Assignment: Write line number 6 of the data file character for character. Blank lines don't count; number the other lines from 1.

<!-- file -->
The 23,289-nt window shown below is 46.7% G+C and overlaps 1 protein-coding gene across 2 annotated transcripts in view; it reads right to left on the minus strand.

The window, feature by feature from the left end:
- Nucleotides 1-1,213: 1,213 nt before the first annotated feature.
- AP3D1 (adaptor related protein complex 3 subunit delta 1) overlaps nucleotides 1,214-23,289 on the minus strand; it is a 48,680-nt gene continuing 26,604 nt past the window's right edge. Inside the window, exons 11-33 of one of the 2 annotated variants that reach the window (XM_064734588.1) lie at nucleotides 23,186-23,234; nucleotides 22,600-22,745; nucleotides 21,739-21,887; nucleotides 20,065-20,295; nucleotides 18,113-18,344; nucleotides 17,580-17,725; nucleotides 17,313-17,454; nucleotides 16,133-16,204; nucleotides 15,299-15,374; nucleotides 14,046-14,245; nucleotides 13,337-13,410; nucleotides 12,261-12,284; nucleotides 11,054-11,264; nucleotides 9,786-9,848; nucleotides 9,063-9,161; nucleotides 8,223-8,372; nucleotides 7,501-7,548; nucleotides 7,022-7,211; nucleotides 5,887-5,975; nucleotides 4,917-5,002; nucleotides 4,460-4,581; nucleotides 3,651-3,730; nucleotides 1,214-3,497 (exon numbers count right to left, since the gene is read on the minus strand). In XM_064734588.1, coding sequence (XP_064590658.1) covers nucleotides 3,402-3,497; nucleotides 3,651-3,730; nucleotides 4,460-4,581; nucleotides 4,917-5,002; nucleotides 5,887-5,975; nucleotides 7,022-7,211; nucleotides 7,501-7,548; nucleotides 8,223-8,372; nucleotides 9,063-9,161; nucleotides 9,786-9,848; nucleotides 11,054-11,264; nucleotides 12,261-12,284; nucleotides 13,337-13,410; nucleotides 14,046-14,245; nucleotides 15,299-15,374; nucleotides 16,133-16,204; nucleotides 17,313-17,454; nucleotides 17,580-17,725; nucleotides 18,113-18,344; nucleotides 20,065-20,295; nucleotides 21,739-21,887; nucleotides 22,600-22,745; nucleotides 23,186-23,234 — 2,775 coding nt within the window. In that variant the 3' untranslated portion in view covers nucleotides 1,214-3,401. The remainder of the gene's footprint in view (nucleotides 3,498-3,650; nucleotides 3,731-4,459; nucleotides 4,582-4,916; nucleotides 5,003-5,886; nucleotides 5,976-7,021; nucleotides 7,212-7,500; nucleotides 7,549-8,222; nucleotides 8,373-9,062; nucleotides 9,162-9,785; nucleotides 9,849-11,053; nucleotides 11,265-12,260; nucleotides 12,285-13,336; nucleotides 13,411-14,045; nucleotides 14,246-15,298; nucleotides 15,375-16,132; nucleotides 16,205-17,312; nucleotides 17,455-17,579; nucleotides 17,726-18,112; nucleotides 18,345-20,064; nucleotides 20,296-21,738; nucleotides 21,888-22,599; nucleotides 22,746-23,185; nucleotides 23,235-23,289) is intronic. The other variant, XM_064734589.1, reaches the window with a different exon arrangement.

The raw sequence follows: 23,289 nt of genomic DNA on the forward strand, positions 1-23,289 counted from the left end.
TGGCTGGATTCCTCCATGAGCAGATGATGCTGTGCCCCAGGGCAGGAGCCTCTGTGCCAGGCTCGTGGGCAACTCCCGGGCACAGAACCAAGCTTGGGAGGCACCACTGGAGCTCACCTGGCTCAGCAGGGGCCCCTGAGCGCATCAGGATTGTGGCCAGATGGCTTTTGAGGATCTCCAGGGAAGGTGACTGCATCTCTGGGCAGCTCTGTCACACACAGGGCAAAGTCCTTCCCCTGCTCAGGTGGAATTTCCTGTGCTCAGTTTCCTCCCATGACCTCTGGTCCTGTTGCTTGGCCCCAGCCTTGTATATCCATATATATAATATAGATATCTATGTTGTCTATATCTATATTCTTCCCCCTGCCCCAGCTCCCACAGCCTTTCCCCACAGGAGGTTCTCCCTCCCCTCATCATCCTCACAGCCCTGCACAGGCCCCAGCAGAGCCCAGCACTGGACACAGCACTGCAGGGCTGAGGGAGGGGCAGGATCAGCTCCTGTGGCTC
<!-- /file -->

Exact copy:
TGGCTGGATTCCTCCATGAGCAGATGATGCTGTGCCCCAGGGCAGGAGCCTCTGTGCCAGGCTCGTGGGCAACTCCCGGGCACAGAACCAAGCTTGGGAGGCACCACTGGAGCTCACCTGGCTCAGCAGGGGCCCCTGAGCGCATCAGGATTGTGGCCAGATGGCTTTTGAGGATCTCCAGGGAAGGTGACTGCATCTCTGGGCAGCTCTGTCACACACAGGGCAAAGTCCTTCCCCTGCTCAGGTGGAATTTCCTGTGCTCAGTTTCCTCCCATGACCTCTGGTCCTGTTGCTTGGCCCCAGCCTTGTATATCCATATATATAATATAGATATCTATGTTGTCTATATCTATATTCTTCCCCCTGCCCCAGCTCCCACAGCCTTTCCCCACAGGAGGTTCTCCCTCCCCTCATCATCCTCACAGCCCTGCACAGGCCCCAGCAGAGCCCAGCACTGGACACAGCACTGCAGGGCTGAGGGAGGGGCAGGATCAGCTCCTGTGGCTC